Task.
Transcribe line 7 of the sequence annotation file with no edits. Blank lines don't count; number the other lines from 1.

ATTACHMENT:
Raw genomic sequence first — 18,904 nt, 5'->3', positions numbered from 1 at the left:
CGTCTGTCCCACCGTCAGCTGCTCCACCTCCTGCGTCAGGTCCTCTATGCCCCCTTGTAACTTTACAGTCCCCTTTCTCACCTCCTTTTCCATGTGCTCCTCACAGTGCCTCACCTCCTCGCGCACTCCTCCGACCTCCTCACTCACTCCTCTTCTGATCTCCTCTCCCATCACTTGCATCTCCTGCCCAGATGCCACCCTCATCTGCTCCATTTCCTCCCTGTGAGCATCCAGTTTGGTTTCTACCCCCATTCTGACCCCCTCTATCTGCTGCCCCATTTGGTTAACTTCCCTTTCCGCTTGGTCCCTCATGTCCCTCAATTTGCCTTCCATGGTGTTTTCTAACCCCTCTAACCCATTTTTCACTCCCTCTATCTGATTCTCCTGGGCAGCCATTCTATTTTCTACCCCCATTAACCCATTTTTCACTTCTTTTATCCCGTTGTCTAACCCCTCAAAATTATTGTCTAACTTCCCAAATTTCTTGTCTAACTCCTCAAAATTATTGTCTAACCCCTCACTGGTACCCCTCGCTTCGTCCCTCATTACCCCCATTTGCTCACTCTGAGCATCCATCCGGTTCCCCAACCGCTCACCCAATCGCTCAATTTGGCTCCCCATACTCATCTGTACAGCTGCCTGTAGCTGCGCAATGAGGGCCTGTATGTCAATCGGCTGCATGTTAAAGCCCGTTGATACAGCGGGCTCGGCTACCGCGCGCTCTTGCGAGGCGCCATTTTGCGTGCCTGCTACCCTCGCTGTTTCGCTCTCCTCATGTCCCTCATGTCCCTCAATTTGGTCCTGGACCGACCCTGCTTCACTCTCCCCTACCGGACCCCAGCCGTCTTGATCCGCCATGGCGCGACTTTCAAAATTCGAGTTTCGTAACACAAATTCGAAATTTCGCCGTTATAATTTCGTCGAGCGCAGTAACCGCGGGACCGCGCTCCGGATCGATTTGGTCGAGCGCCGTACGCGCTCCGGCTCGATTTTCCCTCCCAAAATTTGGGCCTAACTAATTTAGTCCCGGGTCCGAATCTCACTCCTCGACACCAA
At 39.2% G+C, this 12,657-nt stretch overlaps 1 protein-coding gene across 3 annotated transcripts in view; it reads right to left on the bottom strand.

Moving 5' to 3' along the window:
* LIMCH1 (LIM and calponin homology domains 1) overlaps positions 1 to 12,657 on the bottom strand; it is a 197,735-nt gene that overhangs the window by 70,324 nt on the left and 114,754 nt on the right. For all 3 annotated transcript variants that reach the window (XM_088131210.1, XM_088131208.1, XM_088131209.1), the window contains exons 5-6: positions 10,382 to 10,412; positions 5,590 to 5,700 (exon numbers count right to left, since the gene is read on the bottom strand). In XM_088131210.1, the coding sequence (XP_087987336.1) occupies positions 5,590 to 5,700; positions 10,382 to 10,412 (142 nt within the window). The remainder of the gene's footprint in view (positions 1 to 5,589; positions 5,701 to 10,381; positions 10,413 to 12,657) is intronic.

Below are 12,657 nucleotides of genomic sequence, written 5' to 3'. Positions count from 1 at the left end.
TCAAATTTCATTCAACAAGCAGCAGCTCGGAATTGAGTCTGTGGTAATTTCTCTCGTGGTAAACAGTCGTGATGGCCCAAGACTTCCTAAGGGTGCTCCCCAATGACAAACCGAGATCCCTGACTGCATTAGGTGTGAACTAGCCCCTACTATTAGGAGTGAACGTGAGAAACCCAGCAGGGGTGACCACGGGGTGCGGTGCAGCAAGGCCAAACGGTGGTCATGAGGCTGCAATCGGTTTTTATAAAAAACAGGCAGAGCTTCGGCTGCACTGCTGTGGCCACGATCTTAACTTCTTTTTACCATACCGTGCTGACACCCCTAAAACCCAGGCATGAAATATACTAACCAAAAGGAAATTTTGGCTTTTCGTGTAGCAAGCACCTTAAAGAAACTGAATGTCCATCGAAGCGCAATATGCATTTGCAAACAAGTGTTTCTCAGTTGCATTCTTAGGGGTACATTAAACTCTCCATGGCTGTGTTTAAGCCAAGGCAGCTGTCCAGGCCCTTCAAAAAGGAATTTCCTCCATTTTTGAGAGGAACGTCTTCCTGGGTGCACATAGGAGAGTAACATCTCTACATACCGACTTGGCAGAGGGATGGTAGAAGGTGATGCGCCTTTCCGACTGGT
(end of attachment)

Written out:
TCAAATTTCATTCAACAAGCAGCAGCTCGGAATTGAGTCTGTGGTAATTTCTCTCGTGGTAAACAGTCGTGATGGCCCAAGACTTCCTAAGGGTGCTCCCCAATGACAAACCGAGATCCCTGACTGCATTAGGTGTGAACTAGCCCCTACTATTAGGAGTGAACGTGAGAAACCCAGCAGGGGTGACCACGGGGTGCGGTGCAGCAAGGCCAAACGGTGGTCATGAGGCTGCAATCGGTTTTTATAAAAAACAGGCAGAGCTTCGGCTGCACTGCTGTGGCCACGATCTTAACTTCTTTTTACCATACCGTGCTGACACCCCTAAAACCCAGGCATGAAATATACTAACCAAAAGGAAATTTTGGCTTTTCGTGTAGCAAGCACCTTAAAGAAACTGAATGTCCATCGAAGCGCAATATGCATTTGCAAACAAGTGTTTCTCAGTTGCATTCTTAGGGGTACATTAAACTCTCCATGGCTGTGTTTAAGCCAAGGCAGCTGTCCAGGCCCTTCAAAAAGGAATTTCCTCCATTTTTGAGAGGAACGTCTTCCTGGGTGCACATAGGAGAGTAACATCTCTACATACCGACTTGGCAGAGGGATGGTAGAAGGTGATGCGCCTTTCCGACTGGT